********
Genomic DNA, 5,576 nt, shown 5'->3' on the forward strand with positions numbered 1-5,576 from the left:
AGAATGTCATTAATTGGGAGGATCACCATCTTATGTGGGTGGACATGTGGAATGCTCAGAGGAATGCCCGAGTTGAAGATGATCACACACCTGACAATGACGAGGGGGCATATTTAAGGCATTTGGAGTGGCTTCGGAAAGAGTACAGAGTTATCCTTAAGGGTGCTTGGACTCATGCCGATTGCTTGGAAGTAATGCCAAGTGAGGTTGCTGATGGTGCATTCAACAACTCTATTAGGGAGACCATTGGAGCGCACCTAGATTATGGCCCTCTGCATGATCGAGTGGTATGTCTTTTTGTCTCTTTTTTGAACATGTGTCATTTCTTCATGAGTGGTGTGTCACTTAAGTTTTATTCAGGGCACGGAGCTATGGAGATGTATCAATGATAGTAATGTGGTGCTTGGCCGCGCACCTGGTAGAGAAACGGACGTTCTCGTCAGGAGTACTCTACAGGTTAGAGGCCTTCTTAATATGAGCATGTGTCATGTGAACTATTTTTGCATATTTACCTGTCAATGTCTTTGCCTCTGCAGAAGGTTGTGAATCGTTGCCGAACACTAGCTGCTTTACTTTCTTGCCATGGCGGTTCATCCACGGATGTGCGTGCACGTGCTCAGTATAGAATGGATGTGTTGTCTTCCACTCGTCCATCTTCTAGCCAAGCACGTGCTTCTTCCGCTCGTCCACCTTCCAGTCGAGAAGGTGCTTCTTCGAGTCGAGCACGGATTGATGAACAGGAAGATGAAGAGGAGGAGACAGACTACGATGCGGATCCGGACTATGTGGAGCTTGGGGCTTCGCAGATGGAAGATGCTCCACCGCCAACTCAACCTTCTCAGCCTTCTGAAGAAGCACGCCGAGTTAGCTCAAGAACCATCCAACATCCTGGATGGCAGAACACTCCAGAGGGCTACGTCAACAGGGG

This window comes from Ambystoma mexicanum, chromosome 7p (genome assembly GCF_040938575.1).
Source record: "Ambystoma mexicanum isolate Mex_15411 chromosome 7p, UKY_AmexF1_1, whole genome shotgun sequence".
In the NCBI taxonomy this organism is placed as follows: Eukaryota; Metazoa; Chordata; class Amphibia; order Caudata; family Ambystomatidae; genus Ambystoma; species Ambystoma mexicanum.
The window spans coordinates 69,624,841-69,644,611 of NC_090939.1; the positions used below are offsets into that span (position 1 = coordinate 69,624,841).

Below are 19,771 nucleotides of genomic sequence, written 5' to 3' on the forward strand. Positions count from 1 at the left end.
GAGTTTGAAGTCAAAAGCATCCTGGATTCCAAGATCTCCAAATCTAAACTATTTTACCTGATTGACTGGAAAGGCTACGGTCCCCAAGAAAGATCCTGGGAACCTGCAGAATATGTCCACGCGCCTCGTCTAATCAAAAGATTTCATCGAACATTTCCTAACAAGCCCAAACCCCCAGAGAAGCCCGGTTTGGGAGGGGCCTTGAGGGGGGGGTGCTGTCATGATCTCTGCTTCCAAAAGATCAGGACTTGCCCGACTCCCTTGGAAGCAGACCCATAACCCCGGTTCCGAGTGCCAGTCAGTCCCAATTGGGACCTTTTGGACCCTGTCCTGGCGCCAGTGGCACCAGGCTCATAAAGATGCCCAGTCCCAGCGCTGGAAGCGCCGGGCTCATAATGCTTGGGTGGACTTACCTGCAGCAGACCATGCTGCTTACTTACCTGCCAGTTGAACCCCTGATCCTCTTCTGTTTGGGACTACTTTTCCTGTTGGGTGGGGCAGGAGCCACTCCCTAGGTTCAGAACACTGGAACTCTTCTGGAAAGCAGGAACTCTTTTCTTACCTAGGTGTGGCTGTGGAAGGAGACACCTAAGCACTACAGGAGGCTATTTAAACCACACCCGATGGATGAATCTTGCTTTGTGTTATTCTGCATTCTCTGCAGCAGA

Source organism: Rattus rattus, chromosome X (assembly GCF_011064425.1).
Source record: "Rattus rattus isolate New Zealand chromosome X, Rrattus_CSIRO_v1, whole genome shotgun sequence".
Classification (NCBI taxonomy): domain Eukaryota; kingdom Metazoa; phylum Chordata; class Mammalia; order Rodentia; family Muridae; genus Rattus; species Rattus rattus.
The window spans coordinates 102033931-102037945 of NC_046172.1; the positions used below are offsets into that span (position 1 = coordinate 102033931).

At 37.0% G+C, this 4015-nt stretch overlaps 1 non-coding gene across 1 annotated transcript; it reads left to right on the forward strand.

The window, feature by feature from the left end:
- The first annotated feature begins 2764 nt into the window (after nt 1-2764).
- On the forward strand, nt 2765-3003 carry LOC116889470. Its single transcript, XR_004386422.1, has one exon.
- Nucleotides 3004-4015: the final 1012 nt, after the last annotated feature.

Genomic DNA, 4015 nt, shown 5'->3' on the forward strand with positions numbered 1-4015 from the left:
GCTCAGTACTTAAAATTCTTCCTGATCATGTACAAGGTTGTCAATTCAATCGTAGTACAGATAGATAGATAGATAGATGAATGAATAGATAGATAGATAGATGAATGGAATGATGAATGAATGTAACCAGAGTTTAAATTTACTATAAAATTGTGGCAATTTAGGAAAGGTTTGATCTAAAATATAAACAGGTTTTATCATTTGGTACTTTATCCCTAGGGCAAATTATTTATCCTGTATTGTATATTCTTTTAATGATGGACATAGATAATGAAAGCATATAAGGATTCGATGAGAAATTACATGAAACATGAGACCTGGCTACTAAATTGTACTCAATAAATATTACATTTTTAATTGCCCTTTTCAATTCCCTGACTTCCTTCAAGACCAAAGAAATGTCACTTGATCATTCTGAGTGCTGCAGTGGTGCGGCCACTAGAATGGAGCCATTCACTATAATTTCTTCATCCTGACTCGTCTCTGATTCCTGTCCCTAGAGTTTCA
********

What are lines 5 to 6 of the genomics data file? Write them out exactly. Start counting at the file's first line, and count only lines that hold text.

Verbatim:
In the NCBI taxonomy this organism is placed as follows: Eukaryota; Metazoa; Chordata; class Amphibia; order Caudata; family Ambystomatidae; genus Ambystoma; species Ambystoma mexicanum.
The window spans coordinates 69,624,841-69,644,611 of NC_090939.1; the positions used below are offsets into that span (position 1 = coordinate 69,624,841).